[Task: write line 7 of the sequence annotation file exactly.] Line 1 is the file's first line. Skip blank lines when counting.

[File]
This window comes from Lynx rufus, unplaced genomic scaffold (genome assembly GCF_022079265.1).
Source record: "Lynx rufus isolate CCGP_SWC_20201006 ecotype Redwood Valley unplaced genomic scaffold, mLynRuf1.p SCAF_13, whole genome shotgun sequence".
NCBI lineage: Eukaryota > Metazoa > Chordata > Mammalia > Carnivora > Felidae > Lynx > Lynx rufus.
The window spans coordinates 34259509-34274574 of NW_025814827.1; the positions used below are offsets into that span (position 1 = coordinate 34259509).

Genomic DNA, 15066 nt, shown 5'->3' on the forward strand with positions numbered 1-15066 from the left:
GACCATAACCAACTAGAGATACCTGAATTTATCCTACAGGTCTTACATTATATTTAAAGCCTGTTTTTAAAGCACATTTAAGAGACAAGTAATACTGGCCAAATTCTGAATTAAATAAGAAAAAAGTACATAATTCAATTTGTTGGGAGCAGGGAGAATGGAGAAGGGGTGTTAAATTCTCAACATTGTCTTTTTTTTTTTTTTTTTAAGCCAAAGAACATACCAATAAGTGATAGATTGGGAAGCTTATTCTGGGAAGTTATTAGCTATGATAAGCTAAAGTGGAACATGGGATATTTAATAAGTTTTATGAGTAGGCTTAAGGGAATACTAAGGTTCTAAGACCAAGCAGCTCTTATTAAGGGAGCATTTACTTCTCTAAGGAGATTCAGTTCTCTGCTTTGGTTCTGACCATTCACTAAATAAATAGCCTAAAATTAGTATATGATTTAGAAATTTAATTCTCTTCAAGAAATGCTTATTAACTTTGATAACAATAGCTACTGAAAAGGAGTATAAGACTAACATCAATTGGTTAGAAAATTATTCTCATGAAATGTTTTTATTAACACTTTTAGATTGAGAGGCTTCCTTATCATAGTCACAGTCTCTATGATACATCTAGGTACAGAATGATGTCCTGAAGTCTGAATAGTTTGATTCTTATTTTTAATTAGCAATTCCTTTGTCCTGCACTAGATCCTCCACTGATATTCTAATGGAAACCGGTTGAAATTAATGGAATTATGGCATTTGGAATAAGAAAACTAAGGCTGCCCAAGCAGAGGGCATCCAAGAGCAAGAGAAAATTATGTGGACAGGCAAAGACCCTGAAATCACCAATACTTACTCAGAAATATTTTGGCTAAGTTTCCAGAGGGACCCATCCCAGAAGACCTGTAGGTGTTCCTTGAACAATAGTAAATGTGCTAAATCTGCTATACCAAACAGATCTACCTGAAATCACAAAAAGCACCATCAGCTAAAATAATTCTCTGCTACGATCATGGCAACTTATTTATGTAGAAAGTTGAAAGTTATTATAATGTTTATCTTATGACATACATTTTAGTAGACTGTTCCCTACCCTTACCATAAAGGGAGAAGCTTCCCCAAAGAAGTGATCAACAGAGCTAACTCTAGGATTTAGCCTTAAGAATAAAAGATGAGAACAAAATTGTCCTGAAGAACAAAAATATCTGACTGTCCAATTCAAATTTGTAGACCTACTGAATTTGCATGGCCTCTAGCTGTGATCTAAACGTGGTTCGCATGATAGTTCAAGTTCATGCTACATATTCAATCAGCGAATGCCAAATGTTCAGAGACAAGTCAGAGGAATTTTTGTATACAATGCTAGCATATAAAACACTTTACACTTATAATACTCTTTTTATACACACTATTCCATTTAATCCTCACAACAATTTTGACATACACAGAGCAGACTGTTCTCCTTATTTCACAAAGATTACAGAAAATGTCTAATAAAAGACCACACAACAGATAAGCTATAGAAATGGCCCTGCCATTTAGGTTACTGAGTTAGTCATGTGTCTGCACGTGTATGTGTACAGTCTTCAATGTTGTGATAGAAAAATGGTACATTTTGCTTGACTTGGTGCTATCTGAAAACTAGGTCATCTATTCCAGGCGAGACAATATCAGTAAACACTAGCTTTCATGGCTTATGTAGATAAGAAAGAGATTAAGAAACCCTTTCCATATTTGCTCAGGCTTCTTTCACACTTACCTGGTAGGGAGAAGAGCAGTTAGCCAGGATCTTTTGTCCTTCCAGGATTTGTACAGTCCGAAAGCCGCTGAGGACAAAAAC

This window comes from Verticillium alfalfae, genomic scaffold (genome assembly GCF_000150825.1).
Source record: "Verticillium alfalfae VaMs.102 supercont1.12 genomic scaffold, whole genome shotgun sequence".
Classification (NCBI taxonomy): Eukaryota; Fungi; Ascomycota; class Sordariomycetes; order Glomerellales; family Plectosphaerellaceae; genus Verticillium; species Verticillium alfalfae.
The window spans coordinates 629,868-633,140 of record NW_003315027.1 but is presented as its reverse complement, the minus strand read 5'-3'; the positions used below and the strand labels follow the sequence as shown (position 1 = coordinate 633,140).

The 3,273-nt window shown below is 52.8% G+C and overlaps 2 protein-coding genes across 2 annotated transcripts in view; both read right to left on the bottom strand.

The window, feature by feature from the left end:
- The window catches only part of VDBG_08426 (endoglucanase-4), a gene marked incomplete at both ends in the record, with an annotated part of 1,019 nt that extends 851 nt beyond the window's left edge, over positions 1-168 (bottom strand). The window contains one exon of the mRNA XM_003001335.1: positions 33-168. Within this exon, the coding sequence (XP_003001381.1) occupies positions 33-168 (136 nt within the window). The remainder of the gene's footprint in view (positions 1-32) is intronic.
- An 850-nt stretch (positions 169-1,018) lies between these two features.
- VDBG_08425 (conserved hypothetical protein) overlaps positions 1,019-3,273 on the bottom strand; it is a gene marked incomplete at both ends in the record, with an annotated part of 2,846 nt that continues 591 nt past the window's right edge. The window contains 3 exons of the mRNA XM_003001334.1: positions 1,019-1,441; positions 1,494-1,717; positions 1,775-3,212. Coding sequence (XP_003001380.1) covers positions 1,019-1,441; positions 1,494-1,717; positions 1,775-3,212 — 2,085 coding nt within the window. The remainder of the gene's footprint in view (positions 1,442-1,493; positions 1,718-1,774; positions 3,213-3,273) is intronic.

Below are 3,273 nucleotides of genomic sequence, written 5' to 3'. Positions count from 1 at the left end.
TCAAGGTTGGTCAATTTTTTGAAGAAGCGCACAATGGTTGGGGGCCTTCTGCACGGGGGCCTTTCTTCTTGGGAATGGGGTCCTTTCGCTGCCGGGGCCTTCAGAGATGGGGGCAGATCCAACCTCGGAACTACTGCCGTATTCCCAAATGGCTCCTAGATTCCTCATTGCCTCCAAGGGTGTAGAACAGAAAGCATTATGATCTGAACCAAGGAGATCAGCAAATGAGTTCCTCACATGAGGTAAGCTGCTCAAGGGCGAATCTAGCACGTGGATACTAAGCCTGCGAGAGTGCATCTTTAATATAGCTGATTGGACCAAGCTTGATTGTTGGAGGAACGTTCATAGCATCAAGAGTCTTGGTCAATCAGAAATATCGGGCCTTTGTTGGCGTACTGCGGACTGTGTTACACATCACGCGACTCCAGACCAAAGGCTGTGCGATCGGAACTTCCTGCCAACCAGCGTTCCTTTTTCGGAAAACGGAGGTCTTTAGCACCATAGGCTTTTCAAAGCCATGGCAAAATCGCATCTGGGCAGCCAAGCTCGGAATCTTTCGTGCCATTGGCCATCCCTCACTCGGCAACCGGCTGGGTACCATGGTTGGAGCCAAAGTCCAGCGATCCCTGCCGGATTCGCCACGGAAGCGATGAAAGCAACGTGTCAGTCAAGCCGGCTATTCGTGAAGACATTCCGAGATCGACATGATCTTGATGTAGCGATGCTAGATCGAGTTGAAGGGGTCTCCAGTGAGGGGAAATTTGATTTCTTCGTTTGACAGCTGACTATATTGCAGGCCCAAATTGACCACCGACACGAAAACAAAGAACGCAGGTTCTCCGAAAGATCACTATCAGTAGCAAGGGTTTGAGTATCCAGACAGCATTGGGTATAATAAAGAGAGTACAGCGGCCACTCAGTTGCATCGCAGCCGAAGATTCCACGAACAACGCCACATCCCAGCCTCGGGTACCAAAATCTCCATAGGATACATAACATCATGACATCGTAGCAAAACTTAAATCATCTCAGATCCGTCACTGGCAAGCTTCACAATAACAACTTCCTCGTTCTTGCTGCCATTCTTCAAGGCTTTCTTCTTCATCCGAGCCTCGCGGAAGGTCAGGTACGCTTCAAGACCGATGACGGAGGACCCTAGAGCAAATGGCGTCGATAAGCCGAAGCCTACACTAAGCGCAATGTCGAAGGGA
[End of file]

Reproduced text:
This window comes from Verticillium alfalfae, genomic scaffold (genome assembly GCF_000150825.1).